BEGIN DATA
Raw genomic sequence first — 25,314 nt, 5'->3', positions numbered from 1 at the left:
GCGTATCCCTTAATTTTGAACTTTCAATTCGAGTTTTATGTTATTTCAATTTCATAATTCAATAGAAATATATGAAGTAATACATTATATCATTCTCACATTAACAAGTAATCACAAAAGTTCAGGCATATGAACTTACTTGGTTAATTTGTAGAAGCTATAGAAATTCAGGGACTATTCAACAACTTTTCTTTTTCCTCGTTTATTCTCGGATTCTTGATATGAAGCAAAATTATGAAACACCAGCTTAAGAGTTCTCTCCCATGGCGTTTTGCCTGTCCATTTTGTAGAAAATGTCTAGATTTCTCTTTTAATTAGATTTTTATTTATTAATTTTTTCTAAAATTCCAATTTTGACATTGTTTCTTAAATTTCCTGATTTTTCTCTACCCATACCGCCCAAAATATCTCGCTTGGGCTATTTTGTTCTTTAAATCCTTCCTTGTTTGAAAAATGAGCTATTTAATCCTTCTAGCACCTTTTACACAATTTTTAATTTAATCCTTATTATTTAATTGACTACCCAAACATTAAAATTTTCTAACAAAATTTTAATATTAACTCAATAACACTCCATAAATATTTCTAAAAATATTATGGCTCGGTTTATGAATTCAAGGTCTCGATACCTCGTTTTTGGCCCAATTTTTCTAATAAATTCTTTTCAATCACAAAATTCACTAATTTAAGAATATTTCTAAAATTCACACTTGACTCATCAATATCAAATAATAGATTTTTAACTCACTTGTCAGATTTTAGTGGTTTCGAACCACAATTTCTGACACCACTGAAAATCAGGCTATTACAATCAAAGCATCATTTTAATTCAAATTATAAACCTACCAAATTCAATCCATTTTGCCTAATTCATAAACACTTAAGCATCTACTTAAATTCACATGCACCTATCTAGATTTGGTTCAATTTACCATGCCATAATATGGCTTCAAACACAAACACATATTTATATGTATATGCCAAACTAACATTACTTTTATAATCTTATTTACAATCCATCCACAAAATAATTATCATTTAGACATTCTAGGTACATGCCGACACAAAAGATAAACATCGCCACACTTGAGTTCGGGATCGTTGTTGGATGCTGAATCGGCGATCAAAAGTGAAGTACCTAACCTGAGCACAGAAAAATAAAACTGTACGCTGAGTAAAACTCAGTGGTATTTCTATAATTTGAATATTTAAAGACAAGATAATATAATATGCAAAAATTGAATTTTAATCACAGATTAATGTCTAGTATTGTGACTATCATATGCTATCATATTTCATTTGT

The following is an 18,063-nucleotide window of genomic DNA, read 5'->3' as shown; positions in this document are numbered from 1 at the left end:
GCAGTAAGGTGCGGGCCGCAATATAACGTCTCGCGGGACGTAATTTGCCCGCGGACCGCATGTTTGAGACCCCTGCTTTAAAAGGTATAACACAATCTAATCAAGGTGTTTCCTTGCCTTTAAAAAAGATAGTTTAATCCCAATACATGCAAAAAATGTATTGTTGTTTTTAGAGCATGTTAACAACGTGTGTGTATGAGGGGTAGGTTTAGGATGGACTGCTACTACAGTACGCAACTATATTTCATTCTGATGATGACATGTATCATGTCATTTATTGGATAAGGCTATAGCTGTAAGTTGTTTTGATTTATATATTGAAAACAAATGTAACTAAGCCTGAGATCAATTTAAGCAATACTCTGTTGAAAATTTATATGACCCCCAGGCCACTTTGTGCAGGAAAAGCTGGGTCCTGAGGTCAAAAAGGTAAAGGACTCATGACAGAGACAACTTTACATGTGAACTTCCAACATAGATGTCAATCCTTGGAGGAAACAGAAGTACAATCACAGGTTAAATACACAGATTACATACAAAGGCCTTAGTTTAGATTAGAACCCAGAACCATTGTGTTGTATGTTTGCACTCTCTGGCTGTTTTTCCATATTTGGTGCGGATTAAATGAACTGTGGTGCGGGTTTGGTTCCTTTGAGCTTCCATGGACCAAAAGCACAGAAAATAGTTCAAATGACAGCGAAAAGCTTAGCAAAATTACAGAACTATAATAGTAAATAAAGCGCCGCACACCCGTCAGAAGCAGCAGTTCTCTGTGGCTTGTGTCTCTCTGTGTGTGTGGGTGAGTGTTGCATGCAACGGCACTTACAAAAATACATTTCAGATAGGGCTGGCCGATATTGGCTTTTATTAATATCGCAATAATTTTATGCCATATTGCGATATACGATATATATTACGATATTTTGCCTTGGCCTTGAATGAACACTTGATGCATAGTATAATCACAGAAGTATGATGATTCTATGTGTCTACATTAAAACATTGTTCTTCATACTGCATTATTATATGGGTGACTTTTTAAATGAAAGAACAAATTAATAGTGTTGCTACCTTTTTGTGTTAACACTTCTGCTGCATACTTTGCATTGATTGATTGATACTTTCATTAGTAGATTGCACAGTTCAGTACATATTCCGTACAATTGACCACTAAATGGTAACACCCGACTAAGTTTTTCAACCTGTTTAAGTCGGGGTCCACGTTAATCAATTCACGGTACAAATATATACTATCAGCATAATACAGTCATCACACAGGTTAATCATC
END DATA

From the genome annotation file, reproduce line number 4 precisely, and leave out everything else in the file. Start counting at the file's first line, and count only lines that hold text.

GCAGTAAGGTGCGGGCCGCAATATAACGTCTCGCGGGACGTAATTTGCCCGCGGACCGCATGTTTGAGACCCCTGCTTTAAAAGGTATAACACAATCTAATCAAGGTGTTTCCTTGCCTTTAAAAAAGATAGTTTAATCCCAATACATGCAAAAAATGTATTGTTGTTTTTAGAGCATGTTAACAACGTGTGTGTATGAGGGGTAGGTTTAGGATGGACTGCTACTACAGTACGCAACTATATTTCATTCTGATGATGACATGTATCATGTCATTTATTGGATAAGGCTATAGCTGTAAGTTGTTTTGATTTATATATTGAAAACAAATGTAACTAAGCCTGAGATCAATTTAAGCAATACTCTGTTGAAAATTTATATGACCCCCAGGCCACTTTGTGCAGGAAAAGCTGGGTCCTGAGGTCAAAAAGGTAAAGGACTCATGACAGAGACAACTTTACATGTGAACTTCCAACATAGATGTCAATCCTTGGAGGAAACAGAAGTACAATCACAGGTTAAATACACAGATTACATACAAAGGCCTTAGTTTAGATTAGAACCCAGAACCATTGTGTTGTATGTTTGCACTCTCTGGCTGTTTTTCCATATTTGGTGCGGATTAAATGAACTGTGGTGCGGGTTTGGTTCCTTTGAGCTTCCATGGACCAAAAGCACAGAAAATAGTTCAAATGACAGCGAAAAGCTTAGCAAAATTACAGAACTATAATAGTAAATAAAGCGCCGCACACCCGTCAGAAGCAGCAGTTCTCTGTGGCTTGTGTCTCTCTGTGTGTGTGGGTGAGTGTTGCATGCAACGGCACTTACAAAAATACATTTCAGATAGGGCTGGCCGATATTGGCTTTTATTAATATCGCAATAATTTTATGCCATATTGCGATATACGATATATATTACGATATTTTGCCTTGGCCTTGAATGAACACTTGATGCATAGTATAATCACAGAAGTATGATGATTCTATGTGTCTACATTAAAACATTGTTCTTCATACTGCATTATTATATGGGTGACTTTTTAAATGAAAGAACAAATTAATAGTGTTGCTACCTTTTTGTGTTAACACTTCTGCTGCATACTTTGCATTGATTGATTGATACTTTCATTAGTAGATTGCACAGTTCAGTACATATTCCGTACAATTGACCACTAAATGGTAACACCCGACTAAGTTTTTCAACCTGTTTAAGTCGGGGTCCACGTTAATCAATTCACGGTACAAATATATACTATCAGCATAATACAGTCATCACACAGGTTAATCATC